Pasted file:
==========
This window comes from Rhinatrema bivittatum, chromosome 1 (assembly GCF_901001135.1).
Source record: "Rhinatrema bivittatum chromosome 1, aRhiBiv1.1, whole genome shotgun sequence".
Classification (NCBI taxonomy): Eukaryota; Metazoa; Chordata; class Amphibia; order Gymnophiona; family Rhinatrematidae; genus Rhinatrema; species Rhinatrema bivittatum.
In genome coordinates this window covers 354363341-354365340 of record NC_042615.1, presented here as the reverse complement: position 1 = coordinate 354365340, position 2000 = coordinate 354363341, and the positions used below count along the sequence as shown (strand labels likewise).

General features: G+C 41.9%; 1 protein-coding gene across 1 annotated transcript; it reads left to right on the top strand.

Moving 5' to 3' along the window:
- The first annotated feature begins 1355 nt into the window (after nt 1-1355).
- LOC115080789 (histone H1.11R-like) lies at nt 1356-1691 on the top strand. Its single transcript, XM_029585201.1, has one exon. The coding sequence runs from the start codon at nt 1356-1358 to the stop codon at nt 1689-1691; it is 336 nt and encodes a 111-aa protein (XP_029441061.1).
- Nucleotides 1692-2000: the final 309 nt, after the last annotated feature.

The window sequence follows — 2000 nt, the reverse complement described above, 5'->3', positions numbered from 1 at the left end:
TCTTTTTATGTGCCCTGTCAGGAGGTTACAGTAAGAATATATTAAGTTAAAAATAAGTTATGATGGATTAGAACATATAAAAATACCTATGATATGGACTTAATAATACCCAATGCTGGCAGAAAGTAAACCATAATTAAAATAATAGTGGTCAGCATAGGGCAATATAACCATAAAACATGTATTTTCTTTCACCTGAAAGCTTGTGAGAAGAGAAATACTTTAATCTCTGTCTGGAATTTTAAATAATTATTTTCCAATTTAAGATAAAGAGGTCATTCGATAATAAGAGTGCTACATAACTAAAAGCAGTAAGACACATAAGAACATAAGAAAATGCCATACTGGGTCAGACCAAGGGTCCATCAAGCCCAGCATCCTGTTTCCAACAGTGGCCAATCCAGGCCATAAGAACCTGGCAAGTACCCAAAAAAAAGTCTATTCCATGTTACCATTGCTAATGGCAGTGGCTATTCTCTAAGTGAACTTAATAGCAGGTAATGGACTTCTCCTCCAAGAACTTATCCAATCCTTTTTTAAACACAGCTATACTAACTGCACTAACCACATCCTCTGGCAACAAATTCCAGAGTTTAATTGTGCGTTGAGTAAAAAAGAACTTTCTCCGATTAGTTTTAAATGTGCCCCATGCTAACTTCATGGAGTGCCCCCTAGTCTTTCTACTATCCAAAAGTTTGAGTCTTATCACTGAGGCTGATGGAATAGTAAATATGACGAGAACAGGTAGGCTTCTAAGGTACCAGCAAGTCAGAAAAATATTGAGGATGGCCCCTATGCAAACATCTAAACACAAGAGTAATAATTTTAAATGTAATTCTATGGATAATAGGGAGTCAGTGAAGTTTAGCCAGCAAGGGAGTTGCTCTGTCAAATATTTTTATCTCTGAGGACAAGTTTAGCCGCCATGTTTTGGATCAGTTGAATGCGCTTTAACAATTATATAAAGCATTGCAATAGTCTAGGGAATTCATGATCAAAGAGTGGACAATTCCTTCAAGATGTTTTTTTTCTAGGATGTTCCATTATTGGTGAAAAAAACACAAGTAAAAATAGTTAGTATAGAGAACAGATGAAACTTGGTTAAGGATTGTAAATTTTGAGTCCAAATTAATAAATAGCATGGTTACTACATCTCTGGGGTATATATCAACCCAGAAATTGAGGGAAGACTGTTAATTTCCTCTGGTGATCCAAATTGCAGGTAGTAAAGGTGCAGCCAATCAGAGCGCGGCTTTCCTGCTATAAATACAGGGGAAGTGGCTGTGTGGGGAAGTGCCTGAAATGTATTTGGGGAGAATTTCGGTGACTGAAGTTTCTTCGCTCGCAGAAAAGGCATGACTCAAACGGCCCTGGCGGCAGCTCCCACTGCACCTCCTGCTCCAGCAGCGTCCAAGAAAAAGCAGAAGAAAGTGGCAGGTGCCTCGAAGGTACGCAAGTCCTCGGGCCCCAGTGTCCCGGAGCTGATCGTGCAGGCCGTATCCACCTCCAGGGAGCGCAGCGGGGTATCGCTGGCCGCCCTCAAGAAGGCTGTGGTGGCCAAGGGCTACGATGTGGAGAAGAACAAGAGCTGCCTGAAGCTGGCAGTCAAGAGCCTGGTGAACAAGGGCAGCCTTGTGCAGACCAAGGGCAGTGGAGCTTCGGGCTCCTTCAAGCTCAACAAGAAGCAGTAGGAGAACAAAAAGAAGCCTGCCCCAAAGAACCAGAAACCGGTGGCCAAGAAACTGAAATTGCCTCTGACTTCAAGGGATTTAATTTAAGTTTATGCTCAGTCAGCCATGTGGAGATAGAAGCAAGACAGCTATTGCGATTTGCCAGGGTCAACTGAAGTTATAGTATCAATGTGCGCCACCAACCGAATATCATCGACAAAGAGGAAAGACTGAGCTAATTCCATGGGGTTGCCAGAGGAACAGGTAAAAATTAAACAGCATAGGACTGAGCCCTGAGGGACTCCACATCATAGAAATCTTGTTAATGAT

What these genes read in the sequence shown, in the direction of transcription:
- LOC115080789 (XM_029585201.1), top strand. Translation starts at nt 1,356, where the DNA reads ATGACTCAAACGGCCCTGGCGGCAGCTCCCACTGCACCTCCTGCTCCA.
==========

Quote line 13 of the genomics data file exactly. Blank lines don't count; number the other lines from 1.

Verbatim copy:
- LOC115080789 (XM_029585201.1), top strand. Translation starts at nt 1,356, where the DNA reads ATGACTCAAACGGCCCTGGCGGCAGCTCCCACTGCACCTCCTGCTCCA.